Saturday, June 18, 2011

Cheap blood pressure drug 'slashes breast cancer risk'

This is a fairly convincing study but one still has to ask WHY were some women using beta blockers while most were not? Was it that most were middle class and hence more vigilant about their health?

A drug used to treat high blood pressure costing less than 5p a day could cut the risk of women dying from breast cancer. Researchers found the beta blocker propranolol, a drug developed 40 years ago, cut the chances of dying by up to 81 per cent.

Women using it in the year before falling ill were 76 per cent less likely to be diagnosed with advanced cancer than those not using it. The breakthrough could lead to the drug being investigated for both the treatment of breast cancer and prevention of recurrence.

The findings, published in the Journal of Clinical Oncology, support the results from a smaller study last year by scientists from Nottingham University. That showed a 71 per cent reduction in breast cancer deaths among women already using beta blockers for high blood pressure.

Propranolol was developed in the 1960s to treat high blood pressure, angina, heart failure, anxiety and even migraine. There is growing evidence that the effect of beta blockers on stress hormones could also have major benefits in cancer.

Laboratory studies suggest the drugs prevent stress hormones reaching their target which, in cancer cells, prevents the hormones from stimulating and activating them.

The latest study at Trinity College, Dublin, and Johns Hopkins University in Baltimore in the U.S., looked at more than 5,000 women in Ireland diagnosed with breast cancer between 2001 and 2006.

Altogether 70 women were taking propranolol for conditions such as high blood pressure before their diagnosis and 525 were on another type of beta blocker, atenolol.

When they compared survival rates with another 4,738 breast cancer patients who had not been taking the drugs, they found propranolol users were 81 per cent less likely to have died from their condition after five years than non-users.

Mortality rates among women on atenolol were similar to those not taking blood pressure medication. Researchers believe this may be because propranolol acts on two types of receptors on the surface of cells but atenolol only acts on one.

The researchers said: 'The results suggest that the use of propranolol is associated with less advanced disease at diagnosis and lower breast cancer-specific mortality.'

They said women using propranolol in the year before a breast cancer diagnosis were significantly less likely to have an advanced tumour that had spread to other parts the body.

They added that the 'most notable result' was the finding that propranolol users had a significantly lower risk of dying of breast cancer.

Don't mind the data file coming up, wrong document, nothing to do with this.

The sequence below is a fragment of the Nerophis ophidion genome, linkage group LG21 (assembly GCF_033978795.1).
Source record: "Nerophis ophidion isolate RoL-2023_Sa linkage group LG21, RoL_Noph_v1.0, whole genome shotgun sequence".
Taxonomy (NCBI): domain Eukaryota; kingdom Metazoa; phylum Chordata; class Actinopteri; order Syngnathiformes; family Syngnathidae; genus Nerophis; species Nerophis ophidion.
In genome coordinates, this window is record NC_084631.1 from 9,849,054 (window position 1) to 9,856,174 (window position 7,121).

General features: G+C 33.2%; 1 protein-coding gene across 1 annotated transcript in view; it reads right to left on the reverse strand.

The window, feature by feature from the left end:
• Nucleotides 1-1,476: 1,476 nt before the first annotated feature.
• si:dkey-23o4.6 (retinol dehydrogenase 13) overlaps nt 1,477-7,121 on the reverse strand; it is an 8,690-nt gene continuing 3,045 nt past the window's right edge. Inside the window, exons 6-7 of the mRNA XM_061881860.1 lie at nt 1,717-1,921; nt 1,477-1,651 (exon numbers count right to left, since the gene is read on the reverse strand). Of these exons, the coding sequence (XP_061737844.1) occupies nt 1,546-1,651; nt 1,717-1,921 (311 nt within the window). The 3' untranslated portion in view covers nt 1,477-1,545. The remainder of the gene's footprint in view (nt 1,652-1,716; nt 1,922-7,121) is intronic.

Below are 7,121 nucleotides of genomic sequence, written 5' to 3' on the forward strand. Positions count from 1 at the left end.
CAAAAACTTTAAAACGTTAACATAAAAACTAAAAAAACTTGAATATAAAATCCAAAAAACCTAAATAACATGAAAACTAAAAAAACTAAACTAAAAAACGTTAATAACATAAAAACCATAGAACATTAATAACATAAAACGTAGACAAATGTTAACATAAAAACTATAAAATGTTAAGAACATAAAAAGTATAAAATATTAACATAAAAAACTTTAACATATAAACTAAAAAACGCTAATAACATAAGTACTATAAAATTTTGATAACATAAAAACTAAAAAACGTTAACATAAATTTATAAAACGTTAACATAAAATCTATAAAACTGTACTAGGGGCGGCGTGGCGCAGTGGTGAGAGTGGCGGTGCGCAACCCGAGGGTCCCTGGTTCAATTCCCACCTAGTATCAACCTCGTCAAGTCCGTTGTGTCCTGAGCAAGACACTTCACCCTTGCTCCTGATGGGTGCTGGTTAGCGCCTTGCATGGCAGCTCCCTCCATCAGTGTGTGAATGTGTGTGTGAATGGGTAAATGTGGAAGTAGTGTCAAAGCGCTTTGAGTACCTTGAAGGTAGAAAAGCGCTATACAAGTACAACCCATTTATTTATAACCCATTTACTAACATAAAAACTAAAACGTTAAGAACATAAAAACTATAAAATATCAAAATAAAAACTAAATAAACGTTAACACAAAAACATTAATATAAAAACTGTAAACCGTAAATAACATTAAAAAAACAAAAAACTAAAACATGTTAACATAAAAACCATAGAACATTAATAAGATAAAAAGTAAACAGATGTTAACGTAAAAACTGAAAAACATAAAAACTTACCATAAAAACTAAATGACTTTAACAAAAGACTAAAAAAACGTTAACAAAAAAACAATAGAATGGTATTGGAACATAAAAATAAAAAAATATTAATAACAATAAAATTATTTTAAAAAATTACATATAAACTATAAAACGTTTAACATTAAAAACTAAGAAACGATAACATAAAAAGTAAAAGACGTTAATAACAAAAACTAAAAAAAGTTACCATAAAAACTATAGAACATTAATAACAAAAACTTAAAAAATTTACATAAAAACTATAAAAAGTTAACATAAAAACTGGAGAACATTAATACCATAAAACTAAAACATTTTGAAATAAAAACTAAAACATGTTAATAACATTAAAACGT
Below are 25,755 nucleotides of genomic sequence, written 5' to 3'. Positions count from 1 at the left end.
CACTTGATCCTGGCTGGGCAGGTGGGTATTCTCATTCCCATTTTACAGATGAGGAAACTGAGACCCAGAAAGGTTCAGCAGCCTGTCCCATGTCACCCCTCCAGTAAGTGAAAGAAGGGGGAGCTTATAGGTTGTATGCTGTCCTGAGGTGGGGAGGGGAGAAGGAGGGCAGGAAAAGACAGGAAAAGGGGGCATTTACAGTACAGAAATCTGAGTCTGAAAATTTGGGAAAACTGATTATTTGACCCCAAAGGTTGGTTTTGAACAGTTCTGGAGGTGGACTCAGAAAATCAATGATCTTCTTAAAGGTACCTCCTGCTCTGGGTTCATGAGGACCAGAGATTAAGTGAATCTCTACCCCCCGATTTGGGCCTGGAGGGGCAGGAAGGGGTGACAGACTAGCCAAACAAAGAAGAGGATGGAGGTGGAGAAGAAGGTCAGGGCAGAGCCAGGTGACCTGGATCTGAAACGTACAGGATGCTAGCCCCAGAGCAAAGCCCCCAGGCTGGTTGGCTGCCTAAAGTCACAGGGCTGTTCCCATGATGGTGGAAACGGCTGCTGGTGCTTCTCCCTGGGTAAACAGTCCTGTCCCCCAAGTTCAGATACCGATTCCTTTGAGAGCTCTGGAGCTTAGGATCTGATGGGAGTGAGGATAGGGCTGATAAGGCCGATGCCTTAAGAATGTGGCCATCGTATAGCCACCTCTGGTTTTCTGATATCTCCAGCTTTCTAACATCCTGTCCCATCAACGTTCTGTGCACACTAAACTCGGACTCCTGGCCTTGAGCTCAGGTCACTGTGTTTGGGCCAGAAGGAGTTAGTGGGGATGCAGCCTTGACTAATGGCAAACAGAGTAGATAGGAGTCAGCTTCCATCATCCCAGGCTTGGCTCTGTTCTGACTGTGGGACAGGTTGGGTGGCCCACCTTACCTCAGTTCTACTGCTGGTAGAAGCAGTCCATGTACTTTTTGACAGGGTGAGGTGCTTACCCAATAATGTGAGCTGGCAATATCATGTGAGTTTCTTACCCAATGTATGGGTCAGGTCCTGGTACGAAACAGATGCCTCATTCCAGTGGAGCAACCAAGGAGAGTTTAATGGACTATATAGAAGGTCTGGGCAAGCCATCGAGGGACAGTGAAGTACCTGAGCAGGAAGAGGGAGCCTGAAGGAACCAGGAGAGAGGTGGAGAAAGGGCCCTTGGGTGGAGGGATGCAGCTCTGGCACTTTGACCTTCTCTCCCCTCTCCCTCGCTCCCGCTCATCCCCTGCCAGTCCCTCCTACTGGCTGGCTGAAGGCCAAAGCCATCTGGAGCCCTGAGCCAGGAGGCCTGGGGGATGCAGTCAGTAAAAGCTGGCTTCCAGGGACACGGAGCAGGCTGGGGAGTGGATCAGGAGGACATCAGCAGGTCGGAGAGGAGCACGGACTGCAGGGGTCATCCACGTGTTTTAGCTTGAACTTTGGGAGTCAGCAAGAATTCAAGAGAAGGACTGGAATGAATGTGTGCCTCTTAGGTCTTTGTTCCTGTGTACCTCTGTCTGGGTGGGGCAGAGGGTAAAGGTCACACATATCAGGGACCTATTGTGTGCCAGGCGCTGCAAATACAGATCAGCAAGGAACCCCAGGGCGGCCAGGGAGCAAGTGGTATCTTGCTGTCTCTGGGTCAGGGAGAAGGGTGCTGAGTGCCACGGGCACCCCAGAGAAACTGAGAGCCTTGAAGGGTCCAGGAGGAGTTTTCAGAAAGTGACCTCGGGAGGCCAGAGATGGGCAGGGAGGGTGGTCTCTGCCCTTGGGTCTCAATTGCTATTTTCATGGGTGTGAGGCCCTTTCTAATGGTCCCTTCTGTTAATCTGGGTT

The team acknowledged the number of propranolol patients in the study was low and said: 'We cannot exclude the possibility that the results were due to chance.'

It is estimated that two million Britons take beta blockers, which are prescription-only drugs. However, in recent years newer drugs such as ACE inhibitors have been used to control high blood pressure.

Although beta blockers are long-established and cheap because they are available as generics, they can have side-effects such as dizziness, sleeping problems and may raise the risk of type two diabetes.

Doctors would be unlikely to prescribe them for treatment of breast cancer but the hope is that new drugs could exploit the newly discovered anti-cancer mechanism.

Experts at the University of California Los Angeles said future breast cancer treatment trials should collect data on beta blocker use because it could be a 'critical target' for future treatment and prevention of recurrence.

Cancer Research UK stressed bigger trials were needed before beta blockers could be considered as an anti-cancer treatment.

Around 48,000 women in Britain are diagnosed with breast cancer each year.


Olive oil could lower stroke risk

Some reasonable reservations about the implications below and again we also have to assk WHO were the big olive-oil users. Were they more affluent people? The rich have better health and live longer anyway

Consuming olive oil could almost halve the risk of stroke in older people, scientists have found. Researchers at the University of Bordeaux looked at the medical records of almost 8000 people aged 65 and over living in three French cities.

All participants had no history of stroke, and were monitored for five years, according to the paper published in US medical journal, Neurology, this week.

Olive oil use was categorised into "no use", "moderate use" - which meant it was used in cooking or as dressing with bread - and "intensive use" - which meant it was used in every way.

Researchers recorded 148 strokes, and, examined diet, exercise, body mass index and other stroke risk factors of all participants.

They found those who regularly used olive oil for both cooking and as a dressing lower their risk of stroke by 41 per cent, compared to those who never used the product.

Australian dietitian, Professor Catherine Itsiopoulos, said this is the first time the effect of oil on stroke had been reported.

While the size and length of the study gives it strength, Professor Itsiopoulos, head of dietetics at La Trobe University, admitted the finding were limited. "It is difficult to attribute the outcomes just to olive oil because it's very difficult to measure accurately what the olive oil intake of a person is," she told AAP.

In an editorial that ran alongside the report, Professor Nikolaos Scarmeas, from Columbia University, says it is hard to say what elements of olive oil are proactive in stroke prevention. He admitted the effect of olive oil could be indirect because it's used to make healthy foods taste better.


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